Thank you, Mr. Chair. I, too, wanted to respond to some of the comments made by our distinguished Russian colleague.
First, to remind all colleagues around this table about SMM reporting, which we value highly and study closely. For many months now, SMM reporting — obviously, as folks know, the SMM can only report things that it observes — and for many months now, SMM reporting has reflected the greater access that the SMM has on the Ukrainian government controlled side of the line of contact.
Also, we should all remember that the Ukrainian positions are defensive, and Ukraine has been transparent about telling the SMM that it has been forced, in some cases, to take weapons that it had put into storage out of storage because of ongoing attacks by Russian-led separatist forces along the line of contact. So it is not surprising that the SMM — because it has greater access on the Ukrainian side of the line and because the Ukrainians have made clear that they have been forced to pull weapons out of storage — sees these weapons.
In contrast, the SMM continues to be limited in its access to Russian-led separatist-controlled areas, so it is not able to see the weapons depots and the places where Russia stores Russian weaponry on Ukrainian territory. And the SMM, as we know, does not have 24-hour access to the disengagement areas, nor does it have UAVs — because of Russian-led separatist forces’ jamming and shootdowns.
Which leads to my second point, which is about the disengagement area Stanytsia Luhanska. As I said this morning, my delegation places a high priority on seeing disengagement happen at Stanytsia Luhanska. But it is not serious for the Russian Federation and its proxies to say that they are ready for disengagement when overnight they are allegedly launching new attacks on Ukrainian positions. Again, these are defensive Ukrainian positions, and there is a prerequisite that there be seven days of ceasefire. So when Russian-led separatist forces launch an attack on the last of those seven days, in an attempt to reset the clock, and then fire off flares and say, “we’re ready, we’re ready,” that does not demonstrate seriousness in terms of a commitment to disengagement.
Third, I would like to point out — just in case people had stopped listening by this point — that our distinguished Russian colleague was recycling old lies that we’ve heard before in this forum about the Russian language. Anybody who knows Ukraine or who has been to Ukraine — you don’t even have to speak the Russian language to understand that the Russian language is spoken all over Ukraine, by people in Ukraine, to people in Ukraine, without consequence.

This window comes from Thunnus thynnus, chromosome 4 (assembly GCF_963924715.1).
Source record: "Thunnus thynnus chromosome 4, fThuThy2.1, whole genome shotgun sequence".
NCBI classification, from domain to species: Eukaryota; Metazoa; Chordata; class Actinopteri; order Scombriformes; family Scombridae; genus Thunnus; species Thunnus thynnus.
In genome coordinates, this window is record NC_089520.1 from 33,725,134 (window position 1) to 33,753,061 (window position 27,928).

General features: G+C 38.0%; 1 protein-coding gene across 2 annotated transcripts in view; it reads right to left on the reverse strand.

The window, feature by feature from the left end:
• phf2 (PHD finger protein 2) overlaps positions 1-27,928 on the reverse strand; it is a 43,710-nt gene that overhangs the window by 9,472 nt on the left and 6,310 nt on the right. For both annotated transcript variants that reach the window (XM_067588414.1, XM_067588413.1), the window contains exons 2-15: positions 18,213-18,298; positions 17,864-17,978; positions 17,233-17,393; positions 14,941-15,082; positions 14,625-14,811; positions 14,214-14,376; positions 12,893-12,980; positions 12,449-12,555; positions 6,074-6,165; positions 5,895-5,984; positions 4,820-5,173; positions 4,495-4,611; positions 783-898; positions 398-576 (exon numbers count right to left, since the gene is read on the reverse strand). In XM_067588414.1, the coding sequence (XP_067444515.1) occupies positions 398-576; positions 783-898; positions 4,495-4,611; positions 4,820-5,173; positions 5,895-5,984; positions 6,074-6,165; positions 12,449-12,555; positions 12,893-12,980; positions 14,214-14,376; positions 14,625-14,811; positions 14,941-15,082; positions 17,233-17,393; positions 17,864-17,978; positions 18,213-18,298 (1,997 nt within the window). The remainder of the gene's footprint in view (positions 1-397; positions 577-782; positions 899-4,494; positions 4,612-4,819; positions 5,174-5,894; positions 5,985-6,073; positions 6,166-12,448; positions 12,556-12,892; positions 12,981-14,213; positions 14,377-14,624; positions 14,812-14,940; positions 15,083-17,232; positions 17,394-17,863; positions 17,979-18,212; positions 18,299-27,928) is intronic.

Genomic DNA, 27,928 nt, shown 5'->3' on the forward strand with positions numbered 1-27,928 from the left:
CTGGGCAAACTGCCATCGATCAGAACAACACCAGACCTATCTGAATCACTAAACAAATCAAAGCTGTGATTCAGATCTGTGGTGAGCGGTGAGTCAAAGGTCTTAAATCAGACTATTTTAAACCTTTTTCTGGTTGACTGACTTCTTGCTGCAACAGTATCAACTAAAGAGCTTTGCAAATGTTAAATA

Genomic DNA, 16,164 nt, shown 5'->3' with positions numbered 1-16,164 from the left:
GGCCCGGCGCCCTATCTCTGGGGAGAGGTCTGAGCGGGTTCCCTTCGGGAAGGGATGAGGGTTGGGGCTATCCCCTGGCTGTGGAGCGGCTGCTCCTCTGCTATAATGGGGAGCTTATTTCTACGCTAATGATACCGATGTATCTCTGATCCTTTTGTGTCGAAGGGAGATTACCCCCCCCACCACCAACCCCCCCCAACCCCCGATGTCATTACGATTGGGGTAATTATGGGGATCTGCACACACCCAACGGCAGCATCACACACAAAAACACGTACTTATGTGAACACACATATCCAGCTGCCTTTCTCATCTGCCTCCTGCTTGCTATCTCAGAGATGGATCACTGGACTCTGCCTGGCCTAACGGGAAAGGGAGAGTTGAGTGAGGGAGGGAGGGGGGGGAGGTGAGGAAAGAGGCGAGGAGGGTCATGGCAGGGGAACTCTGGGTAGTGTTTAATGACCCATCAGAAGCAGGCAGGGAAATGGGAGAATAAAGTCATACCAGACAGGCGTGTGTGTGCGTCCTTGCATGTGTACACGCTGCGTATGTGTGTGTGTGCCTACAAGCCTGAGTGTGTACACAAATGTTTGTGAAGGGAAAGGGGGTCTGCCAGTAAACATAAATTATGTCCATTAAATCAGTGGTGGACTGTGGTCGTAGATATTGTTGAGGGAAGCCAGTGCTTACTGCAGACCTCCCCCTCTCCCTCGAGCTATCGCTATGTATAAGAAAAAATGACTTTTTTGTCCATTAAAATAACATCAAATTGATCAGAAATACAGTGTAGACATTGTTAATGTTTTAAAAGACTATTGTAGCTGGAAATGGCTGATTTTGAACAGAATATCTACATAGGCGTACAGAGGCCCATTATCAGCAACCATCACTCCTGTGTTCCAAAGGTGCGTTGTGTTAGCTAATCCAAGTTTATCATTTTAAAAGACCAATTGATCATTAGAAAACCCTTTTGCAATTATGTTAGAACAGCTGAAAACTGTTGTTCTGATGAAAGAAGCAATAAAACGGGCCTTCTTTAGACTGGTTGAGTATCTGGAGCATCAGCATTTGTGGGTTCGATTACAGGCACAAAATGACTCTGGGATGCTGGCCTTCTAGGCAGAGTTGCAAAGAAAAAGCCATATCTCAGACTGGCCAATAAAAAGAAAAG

But I wanted to note that, after repeating that untrue statement, our distinguished Russian colleague said that “the public is having a single point of view forced upon them.” He also said that this leads to distortions of history.
And I would just point out that this is, once again, an instance of projection — where if you want to know what the Russian Federation is doing wrong itself, you must simply look at what it accuses others of doing. The entire Russian population is having a single point of view forced upon it by state-controlled media. And the entire Russian population, and indeed the rest of the world, is repeatedly subjected to distortions of history by the organs of the Russian government.
Fourth, with respect to civilian deaths, there is no question that every death, civilian or military, that is happening in any conflict anywhere — and that goes for the conflict in eastern Ukraine — is a tragedy. And I hope that, every time Russian officials get reports that outline additional deaths, they think, “This, too, is a consequence of the actions of my government.”
And I hope that every time the Ukrainian government looks at the SMM reporting or other reporting, and sees that there have been additional civilian deaths, whether on Ukrainian government-controlled territory or on the territory controlled by Russian-led separatist forces, that the Ukrainian government redoubles its efforts to see that it is repulsing Russian aggression in a way that is consistent with principles of discrimination and due care to avoid harm to civilians.
All actors on the ground should be taking those steps — to apply principles of discrimination and purposeful avoidance of harm to civilians.
Fifth, our distinguished Russian colleague said in reference to one of the incidents that he brought up that, “perpetrators of this war crime should be identified and held to account.” And let us apply that principle generally — because I think that is a good statement that we should all be able to get behind — that perpetrators of war crimes should be identified and held to account.
Thank you, Mr. Chair.
As delivered by Ambassador Daniel Baer to the Permanent Council, Vienna